A team of researchers from the University of Salford in the United Kingdom revealed how the voices would have sounded 4,000 years ago inside the Stonehenge monument. The group made a recording of their efforts and published the results on SoundCloud.
Stonehenge is, of course, a monument built about 5,000 years ago by Neolithic people for unknown reasons: they did not leave written records. In modern times, the monument has become famous throughout the world and attracts hundreds of thousands of tourists every year. The researchers explored how a human voice would have sounded inside the monument during its apogee. To find out, they applied a modern technique that has been used to help architects build concert halls with optimal sound characteristics. The technique involves building a small-scale model of a building before construction and blasting sounds at it at 12 times its normal frequency in a sound chamber to overcome the differences in size.
To replicate the Stonehenge technique, the researchers printed each of the stones in 3D and used them to make silicone molds that were then filled with a mixture of plaster polymer. Each of the stones was painted and then placed in its original position inside the monument. The result was a 1:12 scale model of the original monument: the highest model stone was only 60 centimeters tall.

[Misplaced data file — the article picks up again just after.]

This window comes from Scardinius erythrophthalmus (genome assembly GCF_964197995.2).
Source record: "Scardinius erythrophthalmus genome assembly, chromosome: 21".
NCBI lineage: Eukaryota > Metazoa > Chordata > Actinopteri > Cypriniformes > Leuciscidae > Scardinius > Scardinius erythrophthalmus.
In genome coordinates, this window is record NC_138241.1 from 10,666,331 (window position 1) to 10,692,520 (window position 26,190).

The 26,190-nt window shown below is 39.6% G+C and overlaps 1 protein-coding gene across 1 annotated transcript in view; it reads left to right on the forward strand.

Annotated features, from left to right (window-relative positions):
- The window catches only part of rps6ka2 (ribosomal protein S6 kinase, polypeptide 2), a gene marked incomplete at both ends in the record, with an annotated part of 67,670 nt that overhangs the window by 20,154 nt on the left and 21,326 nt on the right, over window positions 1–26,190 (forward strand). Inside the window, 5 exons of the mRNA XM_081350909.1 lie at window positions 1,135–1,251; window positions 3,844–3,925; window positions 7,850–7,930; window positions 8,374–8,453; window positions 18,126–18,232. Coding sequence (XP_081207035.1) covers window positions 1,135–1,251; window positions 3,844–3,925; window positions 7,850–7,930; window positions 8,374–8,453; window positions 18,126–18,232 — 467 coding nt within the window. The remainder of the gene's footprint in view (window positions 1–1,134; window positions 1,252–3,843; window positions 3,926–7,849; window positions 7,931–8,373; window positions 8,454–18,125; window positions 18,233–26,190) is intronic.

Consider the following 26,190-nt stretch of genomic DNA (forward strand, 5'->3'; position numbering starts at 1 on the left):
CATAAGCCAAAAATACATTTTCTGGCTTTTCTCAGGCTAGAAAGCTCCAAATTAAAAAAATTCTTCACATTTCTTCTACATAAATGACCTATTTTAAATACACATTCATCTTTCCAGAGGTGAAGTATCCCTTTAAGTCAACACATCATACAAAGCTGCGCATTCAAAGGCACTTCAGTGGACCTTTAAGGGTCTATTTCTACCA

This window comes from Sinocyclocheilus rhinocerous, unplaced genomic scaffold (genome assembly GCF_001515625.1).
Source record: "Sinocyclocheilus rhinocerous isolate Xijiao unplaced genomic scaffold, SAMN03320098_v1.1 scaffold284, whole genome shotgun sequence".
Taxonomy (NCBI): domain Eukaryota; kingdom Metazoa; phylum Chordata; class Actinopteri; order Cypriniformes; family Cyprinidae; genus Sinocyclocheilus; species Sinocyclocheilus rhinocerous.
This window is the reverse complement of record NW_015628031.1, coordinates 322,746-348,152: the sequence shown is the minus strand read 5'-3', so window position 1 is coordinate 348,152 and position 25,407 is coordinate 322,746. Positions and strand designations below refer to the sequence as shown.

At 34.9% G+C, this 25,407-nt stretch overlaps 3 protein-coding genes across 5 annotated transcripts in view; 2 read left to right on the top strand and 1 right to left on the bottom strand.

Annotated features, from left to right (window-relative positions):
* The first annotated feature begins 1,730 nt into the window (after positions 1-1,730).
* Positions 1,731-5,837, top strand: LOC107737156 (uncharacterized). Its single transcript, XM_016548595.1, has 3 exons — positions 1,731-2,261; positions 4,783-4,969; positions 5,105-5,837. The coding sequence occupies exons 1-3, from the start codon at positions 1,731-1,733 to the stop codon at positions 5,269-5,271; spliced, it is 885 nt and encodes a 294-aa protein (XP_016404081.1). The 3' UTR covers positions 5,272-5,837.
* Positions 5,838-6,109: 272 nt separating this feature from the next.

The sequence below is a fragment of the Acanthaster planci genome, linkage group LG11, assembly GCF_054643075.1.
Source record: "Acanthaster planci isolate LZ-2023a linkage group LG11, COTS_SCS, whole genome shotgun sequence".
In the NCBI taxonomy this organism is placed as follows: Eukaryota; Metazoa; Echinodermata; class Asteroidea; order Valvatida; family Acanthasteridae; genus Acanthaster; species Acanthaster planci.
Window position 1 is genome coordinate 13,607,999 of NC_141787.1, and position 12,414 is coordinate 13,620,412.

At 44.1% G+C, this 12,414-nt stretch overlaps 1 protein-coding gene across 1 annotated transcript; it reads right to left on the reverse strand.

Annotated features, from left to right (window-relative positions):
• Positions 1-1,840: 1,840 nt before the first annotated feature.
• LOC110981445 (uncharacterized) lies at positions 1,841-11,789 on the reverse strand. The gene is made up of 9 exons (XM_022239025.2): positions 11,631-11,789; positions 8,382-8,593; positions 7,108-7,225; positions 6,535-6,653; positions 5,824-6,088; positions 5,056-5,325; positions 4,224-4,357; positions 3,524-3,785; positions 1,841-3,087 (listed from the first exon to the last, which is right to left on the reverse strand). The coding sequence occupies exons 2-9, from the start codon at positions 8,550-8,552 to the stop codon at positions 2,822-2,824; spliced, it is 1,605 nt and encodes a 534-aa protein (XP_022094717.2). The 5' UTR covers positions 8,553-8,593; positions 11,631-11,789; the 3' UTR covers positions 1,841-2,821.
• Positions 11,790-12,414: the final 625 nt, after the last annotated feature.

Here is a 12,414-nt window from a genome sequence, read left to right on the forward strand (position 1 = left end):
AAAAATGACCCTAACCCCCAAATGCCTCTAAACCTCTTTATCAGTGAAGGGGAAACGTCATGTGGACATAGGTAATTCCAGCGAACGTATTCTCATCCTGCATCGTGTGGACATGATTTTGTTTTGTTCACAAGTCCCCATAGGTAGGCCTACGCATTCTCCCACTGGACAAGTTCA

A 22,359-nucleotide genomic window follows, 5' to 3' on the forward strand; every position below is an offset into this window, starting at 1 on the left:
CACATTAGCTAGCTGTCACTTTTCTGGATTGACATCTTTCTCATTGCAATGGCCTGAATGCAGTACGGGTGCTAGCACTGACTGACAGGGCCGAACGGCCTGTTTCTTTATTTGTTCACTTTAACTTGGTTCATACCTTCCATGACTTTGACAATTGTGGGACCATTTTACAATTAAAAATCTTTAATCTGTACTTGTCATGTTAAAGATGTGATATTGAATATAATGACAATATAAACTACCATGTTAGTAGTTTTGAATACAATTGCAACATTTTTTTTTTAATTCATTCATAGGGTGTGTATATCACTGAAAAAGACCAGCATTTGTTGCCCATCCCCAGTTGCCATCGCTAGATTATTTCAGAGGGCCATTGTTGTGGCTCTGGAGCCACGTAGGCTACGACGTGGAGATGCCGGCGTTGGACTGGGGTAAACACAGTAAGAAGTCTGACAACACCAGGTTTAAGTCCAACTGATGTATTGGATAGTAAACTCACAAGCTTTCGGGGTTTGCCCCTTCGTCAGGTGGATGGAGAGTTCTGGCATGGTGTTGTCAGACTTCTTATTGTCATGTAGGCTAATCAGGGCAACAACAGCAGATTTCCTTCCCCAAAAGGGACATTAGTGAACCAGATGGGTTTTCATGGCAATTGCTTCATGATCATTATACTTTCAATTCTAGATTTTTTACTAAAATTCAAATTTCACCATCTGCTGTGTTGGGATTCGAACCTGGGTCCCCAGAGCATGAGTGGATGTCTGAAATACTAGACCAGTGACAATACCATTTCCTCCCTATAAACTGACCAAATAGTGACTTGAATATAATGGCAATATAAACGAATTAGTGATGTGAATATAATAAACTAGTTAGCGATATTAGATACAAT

Next, the team subjected the model to sound tests in a sound chamber, producing a sound profile for the monument. Then they applied the sound profile to the recorded voice of a team member. Researchers say that the voice on the recording sounds as if it was the team member who had stood in the center of the monument while talking so many years ago. They point out that despite the large spaces between the stones, a person's voice would have echoed around the monument, producing an echo effect. They also suggest that the people who built the monument are not likely to know what impact it would have on a speaker's voice, but they note that it seems likely that they would have taken advantage of the impressive acoustics.
Teacher @trevor_cox since @SalfordAcoustic The Research Center recreated sounds of the #Stone age as sounds went through a 1:12 scale model of #Stars of stone, to determine how the sound would have transported through all its stones at 2200 a. https://t.co/x0oCW1NH9m
– Salford Uni News (@SalfordUniNews) July 11, 2019
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The minimodelo of Stonehenge reveals how the voices would have been carried in the old original monument (2019, July 12)
recovered on July 12, 2019
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